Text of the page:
To share or not to share?

IssueFebruary 2010
Feature by Woody Wood

It is always much easier when the baddies are “over there”. This is especially true for those of us who like to think of ourselves as radical: challenging capitalism, the alienated society, the system, whatever we choose to call it.

That’s why it got uncomfortable when some women challenged radical men to look at our attitudes, values, behaviour. Yet this challenge can be applied across the board, not just to sexism. Why are we living against each other? Competing in the market place, tolerating our inequalities? Truly “the system” is two inches behind our eyes.

So it always amazes me that radicals, especially radical co-operators, don’t go at least some way to sharing, pooling or equalising their incomes – voluntarily. (The state’s tax and benefit system is, in part, a form of compulsory income sharing. A “socialist” state would presumably go much further – but do we need to be coerced?)

I, and a few others, have given presentations to Radical Routes, a network of co-operatives working for radical social change, over the years – but without result.

People clearly see it as such a big step, such a mountain to climb. Yet income sharing (which is easily opted out of) is lightweight compared with many other life decisions we may take: entering marriage or a child bearing relationship; getting into a business partnership with one or more others; co-owning housing or land; even having/being a tenant or lodger. When these go wrong they can get really messy.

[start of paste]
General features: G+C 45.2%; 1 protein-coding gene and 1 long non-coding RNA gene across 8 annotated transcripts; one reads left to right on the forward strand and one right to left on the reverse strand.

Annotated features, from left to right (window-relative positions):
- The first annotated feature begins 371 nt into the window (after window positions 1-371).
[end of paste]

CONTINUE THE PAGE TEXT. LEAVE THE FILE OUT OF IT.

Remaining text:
Fear of sharing

So it must be that it deeply challenges our “I’m in control and steering my own ship” egos. It is not largely about selfishness or resentment. People (including me I remember) are initially more freaked by being a net taker (dependent on other people to eat!) than by being a net contributor (supposedly concerned at being ripped off). Having shared all of my income for over thirty years it feels completely natural and sound. Doesn’t put everything right of course but it feels like a good platform from which to face up to our many troubling issues.

There are plenty of ways of pooling or equalising income. I don’t intend to go into the mechanics of these in detail for fear of contributing to the “zoo effect”. There are plenty of takers for reading about it, studying it, doing PhDs on it (which is head stuff); very few for living it (which is heart stuff). However, as a participant in two very different schemes I will describe them briefly.

Two models

The first group, called Snowball, is full income pooling “seventies style”: all income goes on the table every two weeks, then a series of “rounds” for taking out various needs and wants, sometimes with discussion. Natural “rainy day” conservatism leads to the building of substantial reserves, which also become the social and charitable power of the collective. This can be done at a distance but it is easier face to face.

The other group, called Solidarity, involves partial income equalisation against some agreed benchmark income (calculated monthly after deducting certain basic housing/dependent costs). Each member has control of their percentage involvement. (Could be 5% or less, which means that most of their income is untouched by the scheme.) This is very easy to operate at a distance, as ours does, between people with some interest or commitment in common (in our case to devolution and empowerment). This is mostly a numbers exercise with actual money only moving from time to time. All declarations are accepted in good faith. This scheme also naturally builds reserves and so doubles as a loans club. With about ten members it is a system that is easy to administer – however it might get a bit unwieldy with larger numbers.

The reasons why people might choose to share their incomes are many but have sometimes been grouped under five headings:

  • Fairness, Social Justice
  • Mutual Encouragement to
  • Live Modestly
  • Developing Collective Power and Solidarity
  • Challenging the Ego-self
  • Practical Advantages (e.g. income security when redundant)

    Comparing motivations can be an interesting group exercise.
    P.S. If you really want to get it on with others contact us through the editors.
Topics: Economics